Trainee pilot died days after being bitten by mosquito, inquest reveals - GulfToday

Trainee pilot dies days after being bitten by mosquito

oriana pepper 2

Trainee pilot Oriana Pepper poses for a photograph.

A 21-year-old trainee pilot from the UK died after being bitten by a mosquito on her forehead, according to an inquest hearing.

Oriana Pepper from Bury St Edmunds in Suffolk had developed an infection that spread to her brain.

Pepper was well on her way to becoming a commercial airline pilot and had passed her theory exams on the EasyJet programme in Oxford. She had travelled to Belgium for her instrument ratings.

In Antwerp, the inquest heard, Pepper was bitten by a mosquito on her forehead. She was hospitalised on 7 July last year when the infection spread.

Doctors prescribed antibiotics which did not help.

Two days later, she collapsed in front of her boyfriend James Hall who had to rush her again to the hospital.

Pepper died there on 21 July last year.


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Suffolk’s senior coroner Nigel Parsley on Wednesday said the trainee pilot died “as a result of a serious infection caused by an insect bite to the forehead”.

Mr Parsley said: “An infection has entered Oriana’s skin following a bite by an insect. It’s then gone into the carotid artery of the neck and led to septic emboli in her brain.”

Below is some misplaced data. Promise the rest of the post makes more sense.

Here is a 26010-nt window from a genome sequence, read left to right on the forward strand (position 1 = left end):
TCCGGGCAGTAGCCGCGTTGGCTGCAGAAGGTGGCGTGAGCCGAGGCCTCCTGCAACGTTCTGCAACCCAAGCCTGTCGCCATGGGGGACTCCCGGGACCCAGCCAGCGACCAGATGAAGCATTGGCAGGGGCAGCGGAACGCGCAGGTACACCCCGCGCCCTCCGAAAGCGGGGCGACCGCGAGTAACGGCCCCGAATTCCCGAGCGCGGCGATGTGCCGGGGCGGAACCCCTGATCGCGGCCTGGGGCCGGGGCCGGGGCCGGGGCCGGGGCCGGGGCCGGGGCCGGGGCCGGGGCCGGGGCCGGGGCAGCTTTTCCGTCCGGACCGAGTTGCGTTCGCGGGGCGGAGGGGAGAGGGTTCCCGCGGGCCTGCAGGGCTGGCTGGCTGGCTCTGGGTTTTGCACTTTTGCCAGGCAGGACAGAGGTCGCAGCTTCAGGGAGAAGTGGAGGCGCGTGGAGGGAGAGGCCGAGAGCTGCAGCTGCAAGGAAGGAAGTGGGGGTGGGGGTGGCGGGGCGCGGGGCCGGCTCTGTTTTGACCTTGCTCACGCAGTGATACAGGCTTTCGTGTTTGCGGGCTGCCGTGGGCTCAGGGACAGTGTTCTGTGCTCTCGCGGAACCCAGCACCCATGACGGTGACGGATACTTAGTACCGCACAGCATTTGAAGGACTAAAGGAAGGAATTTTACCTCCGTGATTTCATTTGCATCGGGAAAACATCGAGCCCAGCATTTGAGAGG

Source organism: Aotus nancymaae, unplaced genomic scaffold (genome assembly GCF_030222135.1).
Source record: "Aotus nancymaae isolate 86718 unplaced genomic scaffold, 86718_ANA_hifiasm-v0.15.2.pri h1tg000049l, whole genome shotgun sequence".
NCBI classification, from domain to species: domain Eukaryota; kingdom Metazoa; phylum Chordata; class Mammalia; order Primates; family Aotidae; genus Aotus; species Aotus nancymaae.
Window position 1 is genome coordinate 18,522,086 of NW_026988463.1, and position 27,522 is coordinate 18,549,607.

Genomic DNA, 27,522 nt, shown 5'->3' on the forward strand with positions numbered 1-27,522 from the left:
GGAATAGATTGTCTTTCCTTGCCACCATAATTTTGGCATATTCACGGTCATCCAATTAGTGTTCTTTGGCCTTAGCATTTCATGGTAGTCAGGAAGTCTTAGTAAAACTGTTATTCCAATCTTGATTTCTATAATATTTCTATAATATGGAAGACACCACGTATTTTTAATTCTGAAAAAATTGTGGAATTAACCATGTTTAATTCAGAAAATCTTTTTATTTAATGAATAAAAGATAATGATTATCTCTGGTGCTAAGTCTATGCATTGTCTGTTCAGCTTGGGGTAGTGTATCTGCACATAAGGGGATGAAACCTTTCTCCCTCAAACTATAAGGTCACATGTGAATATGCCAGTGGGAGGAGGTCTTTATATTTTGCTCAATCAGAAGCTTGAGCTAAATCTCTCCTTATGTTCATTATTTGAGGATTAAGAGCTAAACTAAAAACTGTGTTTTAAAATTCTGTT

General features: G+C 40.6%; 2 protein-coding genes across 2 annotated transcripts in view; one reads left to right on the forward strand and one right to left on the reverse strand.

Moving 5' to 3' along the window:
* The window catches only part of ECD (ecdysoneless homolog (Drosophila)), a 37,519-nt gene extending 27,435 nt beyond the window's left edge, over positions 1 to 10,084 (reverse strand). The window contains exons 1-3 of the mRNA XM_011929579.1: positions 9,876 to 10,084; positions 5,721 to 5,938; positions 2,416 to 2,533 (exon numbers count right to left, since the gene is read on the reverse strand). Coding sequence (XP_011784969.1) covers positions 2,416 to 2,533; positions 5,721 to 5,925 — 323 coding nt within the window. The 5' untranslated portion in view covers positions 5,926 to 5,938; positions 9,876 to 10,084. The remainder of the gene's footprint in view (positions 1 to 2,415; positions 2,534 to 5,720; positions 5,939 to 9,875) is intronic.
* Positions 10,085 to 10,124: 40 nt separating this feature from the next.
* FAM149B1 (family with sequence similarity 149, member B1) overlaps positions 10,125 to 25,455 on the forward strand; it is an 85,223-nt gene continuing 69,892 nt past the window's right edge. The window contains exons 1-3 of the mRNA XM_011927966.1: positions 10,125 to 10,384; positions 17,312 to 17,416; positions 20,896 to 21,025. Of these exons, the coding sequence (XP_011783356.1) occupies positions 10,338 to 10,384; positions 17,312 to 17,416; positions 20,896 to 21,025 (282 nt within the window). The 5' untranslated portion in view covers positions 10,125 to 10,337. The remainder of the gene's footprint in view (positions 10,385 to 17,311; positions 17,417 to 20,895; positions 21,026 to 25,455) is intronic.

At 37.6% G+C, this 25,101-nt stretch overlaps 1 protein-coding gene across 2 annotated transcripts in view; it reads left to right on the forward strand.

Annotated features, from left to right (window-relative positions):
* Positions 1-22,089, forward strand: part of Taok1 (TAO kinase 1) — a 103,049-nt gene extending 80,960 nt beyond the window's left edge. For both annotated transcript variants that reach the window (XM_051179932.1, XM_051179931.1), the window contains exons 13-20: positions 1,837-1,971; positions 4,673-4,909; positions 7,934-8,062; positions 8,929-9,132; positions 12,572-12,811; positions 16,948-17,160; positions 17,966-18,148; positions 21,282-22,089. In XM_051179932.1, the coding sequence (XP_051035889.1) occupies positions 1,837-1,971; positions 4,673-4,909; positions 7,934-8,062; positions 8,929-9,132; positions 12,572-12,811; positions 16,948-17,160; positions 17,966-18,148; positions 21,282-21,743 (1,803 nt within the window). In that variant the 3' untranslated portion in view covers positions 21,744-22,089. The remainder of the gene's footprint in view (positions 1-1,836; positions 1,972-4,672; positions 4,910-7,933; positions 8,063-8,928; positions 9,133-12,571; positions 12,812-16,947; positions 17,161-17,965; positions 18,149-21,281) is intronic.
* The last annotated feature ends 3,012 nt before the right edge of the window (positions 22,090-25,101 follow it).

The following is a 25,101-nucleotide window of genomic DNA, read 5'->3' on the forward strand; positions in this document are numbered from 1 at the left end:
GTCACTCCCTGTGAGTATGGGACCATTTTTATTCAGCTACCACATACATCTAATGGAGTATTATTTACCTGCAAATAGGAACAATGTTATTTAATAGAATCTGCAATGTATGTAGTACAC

“I’ve never seen a case like this before,” the coroner said.

“It’s just one of those things that’s just such an unfortunate tragedy for a young lady who clearly had a wonderful career and life ahead of her.”

Pepper’s parents Tristan and Louisa Pepper attended the inquest and later issued a statement in which they said their daughter “loved nothing better than to go flying with her dad and her brother Oliver, also a trainee commercial pilot”.

He said his daughter used to describe flying as “having an office in the sky amongst the clouds”.

“She had met someone she loved, she was training to be a commercial pilot and was fulfilling her dreams.”

The trainee pilot’s mother said after the inquest that, in memory of Pepper, the family had “set up a small scholarship to encourage other women pilots’ to enter the profession, working with the British Women Pilots’ Association”.

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